Jim Schild, UNL Extension Educator
UNL Panhandle Research and Extension Center
The single biggest use of water in the average western Nebraska household is irrigating the Kentucky bluegrass lawn.
But there are two alternative turfs that allow homeowners to manage water more efficiently, according to UNL Extension Educator Jim Schild of Scotts Bluff County: tall fescue, a cool-season grass, and buffalograss, a warm-season grass. Each has advantages and disadvantages, Schild pointed out.
Tall fescue can use more water than bluegrass, but its advantage is a deep, extensive root system, which can extend as deep as 2 ½ to 3 feet in western Nebraska soils. The effective rooting depth for Kentucky bluegrass is 6 to 8 inches.
"This means you have a bigger soil profile you're able to manage, so you're not watering as frequently as the bluegrass," Schild said, "and you're able to take advantage if and when we get an extended rain or rainy period."
One of tall fescue's drawbacks is that it looks less attractive when stressed to the point of thinning out. As a bunchgrass, it tends to become "clumpy," Schild explained. Also, its leaf blade tends to widen, which is undesirable to some people.
But Schild noted that some newer cultivars of tall fescue are rhizomatous - they spread by means of underground stems, similar to the way bluegrass fills in dead patches.
Buffalograss, once established, is one of the better alternatives for a low-water landscape, according to Schild. It is a soft, fine-bladed grass slightly lighter in color than Kentucky bluegrass.
"Buffalograss is another deep-rooted grass, so again, as with fescue, you're able to manage your water a little differently and take advantage of seasonal rain to a better extent," according to Schild.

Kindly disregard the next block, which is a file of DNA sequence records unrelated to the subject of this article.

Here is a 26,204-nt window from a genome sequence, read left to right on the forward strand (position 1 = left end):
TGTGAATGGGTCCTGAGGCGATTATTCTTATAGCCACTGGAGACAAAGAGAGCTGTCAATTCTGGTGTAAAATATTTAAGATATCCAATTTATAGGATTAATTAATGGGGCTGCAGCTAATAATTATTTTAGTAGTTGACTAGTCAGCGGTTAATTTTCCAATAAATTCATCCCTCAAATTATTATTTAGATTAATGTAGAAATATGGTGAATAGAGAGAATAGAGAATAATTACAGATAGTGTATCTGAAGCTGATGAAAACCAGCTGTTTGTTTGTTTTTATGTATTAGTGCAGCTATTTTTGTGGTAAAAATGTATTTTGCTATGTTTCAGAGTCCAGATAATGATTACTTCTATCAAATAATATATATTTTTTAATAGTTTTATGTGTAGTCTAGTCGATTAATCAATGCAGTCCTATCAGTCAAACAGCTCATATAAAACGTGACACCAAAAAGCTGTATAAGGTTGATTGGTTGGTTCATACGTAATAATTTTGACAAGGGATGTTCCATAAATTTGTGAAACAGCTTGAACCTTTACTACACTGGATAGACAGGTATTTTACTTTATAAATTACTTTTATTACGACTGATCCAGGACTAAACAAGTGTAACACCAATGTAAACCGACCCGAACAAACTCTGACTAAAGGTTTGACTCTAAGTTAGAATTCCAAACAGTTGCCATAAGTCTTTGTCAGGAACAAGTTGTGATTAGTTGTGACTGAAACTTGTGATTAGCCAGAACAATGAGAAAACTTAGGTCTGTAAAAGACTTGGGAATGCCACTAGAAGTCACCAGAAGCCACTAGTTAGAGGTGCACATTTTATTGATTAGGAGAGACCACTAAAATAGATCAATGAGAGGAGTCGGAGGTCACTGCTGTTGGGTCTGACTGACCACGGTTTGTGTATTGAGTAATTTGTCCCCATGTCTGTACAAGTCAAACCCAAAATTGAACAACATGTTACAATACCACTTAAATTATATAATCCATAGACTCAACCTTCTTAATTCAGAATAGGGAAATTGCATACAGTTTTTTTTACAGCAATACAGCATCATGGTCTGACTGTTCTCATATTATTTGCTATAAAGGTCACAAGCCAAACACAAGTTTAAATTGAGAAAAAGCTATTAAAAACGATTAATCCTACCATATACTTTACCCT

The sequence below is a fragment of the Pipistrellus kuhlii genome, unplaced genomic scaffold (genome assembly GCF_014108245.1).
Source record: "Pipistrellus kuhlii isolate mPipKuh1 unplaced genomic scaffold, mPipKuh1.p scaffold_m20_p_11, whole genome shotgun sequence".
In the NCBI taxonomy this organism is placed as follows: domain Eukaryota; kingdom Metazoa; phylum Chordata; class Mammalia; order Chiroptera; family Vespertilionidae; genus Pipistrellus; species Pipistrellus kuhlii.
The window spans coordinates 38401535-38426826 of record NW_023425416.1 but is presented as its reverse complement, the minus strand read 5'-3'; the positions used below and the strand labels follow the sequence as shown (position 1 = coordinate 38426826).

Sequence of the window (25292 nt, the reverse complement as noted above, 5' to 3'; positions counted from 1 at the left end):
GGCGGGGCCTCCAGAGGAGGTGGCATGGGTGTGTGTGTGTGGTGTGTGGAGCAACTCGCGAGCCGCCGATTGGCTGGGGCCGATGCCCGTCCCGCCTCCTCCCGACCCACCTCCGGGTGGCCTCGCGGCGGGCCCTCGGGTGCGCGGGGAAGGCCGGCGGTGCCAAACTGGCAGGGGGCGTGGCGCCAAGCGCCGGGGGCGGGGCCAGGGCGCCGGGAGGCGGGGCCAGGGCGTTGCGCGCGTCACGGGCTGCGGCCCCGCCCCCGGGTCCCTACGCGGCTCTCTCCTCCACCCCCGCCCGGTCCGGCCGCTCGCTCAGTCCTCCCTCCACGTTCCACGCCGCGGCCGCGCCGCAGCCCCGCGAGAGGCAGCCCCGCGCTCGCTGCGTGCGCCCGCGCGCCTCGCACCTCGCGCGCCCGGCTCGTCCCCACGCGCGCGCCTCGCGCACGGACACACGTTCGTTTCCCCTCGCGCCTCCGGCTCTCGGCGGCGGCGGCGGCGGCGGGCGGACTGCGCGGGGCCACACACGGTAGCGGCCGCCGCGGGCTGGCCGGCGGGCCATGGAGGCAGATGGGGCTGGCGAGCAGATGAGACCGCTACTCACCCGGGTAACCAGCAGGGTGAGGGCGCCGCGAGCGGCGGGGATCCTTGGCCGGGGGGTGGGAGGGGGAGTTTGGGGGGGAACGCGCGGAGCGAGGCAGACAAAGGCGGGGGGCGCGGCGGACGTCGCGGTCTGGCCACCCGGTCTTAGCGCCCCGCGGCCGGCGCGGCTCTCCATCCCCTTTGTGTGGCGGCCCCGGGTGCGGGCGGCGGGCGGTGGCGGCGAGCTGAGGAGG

Perhaps the most noted of buffalograss's disadvantages is that the warm-season grass does not green up until around Memorial Day in western Nebraska, according to Schild. At the other end of the growing season, it goes dormant after the first hard killing freeze. In addition, weed control can be challenging the first year of establishment.
But on the plus side, buffalograss doesn't need to be watered in early spring and fall; its fertilizer requirement is half that of bluegrass or less; and mowing frequency is half or less of bluegrass, every two weeks instead of up to twice a week.
UNL Extension has two NebGuides on line related to establishing and caring for buffalograss lawns. Both can be found under lawn and garden section at ianrpubs.unl.edu:
Establishing Buffalograss Turf in Nebraska, G1946- This NebGuide discusses cultivar selection, converting Kentucky bluegrass to buffalograss and establishing buffalograss.
Management of Buffalograss Turf in Nebraska, G1947- This NebGuide discusses irrigation, mowing, fertilization and weed control after the turf stand is established.
University of Nebraska Extension, the Nebraska Forest Service and the Cities of Gering, Scottsbluff and Terrytown are working together to provide information on how to conserve water by using it wisely and the benefits that come from doing so.